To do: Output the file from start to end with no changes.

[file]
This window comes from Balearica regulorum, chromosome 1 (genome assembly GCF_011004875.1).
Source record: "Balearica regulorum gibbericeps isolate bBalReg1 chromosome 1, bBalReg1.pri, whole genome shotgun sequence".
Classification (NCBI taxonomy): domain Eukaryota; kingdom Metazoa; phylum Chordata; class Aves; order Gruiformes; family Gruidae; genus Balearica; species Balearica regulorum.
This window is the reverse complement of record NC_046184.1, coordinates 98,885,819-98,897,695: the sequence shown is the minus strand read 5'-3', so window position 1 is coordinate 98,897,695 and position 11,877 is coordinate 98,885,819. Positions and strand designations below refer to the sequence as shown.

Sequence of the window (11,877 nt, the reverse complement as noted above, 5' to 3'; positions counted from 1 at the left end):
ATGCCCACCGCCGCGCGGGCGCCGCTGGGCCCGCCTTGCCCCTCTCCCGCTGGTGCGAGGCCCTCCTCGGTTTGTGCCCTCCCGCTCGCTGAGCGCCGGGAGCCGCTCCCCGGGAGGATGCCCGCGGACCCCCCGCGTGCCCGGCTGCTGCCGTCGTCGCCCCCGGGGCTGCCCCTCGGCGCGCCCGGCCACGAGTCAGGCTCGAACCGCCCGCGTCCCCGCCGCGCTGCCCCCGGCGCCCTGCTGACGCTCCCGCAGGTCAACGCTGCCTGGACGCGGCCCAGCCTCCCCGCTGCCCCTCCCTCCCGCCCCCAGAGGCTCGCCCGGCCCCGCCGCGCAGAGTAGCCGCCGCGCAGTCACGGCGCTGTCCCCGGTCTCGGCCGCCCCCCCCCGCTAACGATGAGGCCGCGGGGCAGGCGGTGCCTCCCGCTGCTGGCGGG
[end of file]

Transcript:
This window comes from Balearica regulorum, chromosome 1 (genome assembly GCF_011004875.1).
Source record: "Balearica regulorum gibbericeps isolate bBalReg1 chromosome 1, bBalReg1.pri, whole genome shotgun sequence".
Classification (NCBI taxonomy): domain Eukaryota; kingdom Metazoa; phylum Chordata; class Aves; order Gruiformes; family Gruidae; genus Balearica; species Balearica regulorum.
This window is the reverse complement of record NC_046184.1, coordinates 98,885,819-98,897,695: the sequence shown is the minus strand read 5'-3', so window position 1 is coordinate 98,897,695 and position 11,877 is coordinate 98,885,819. Positions and strand designations below refer to the sequence as shown.

Sequence of the window (11,877 nt, the reverse complement as noted above, 5' to 3'; positions counted from 1 at the left end):
ATGCCCACCGCCGCGCGGGCGCCGCTGGGCCCGCCTTGCCCCTCTCCCGCTGGTGCGAGGCCCTCCTCGGTTTGTGCCCTCCCGCTCGCTGAGCGCCGGGAGCCGCTCCCCGGGAGGATGCCCGCGGACCCCCCGCGTGCCCGGCTGCTGCCGTCGTCGCCCCCGGGGCTGCCCCTCGGCGCGCCCGGCCACGAGTCAGGCTCGAACCGCCCGCGTCCCCGCCGCGCTGCCCCCGGCGCCCTGCTGACGCTCCCGCAGGTCAACGCTGCCTGGACGCGGCCCAGCCTCCCCGCTGCCCCTCCCTCCCGCCCCCAGAGGCTCGCCCGGCCCCGCCGCGCAGAGTAGCCGCCGCGCAGTCACGGCGCTGTCCCCGGTCTCGGCCGCCCCCCCCCGCTAACGATGAGGCCGCGGGGCAGGCGGTGCCTCCCGCTGCTGGCGGG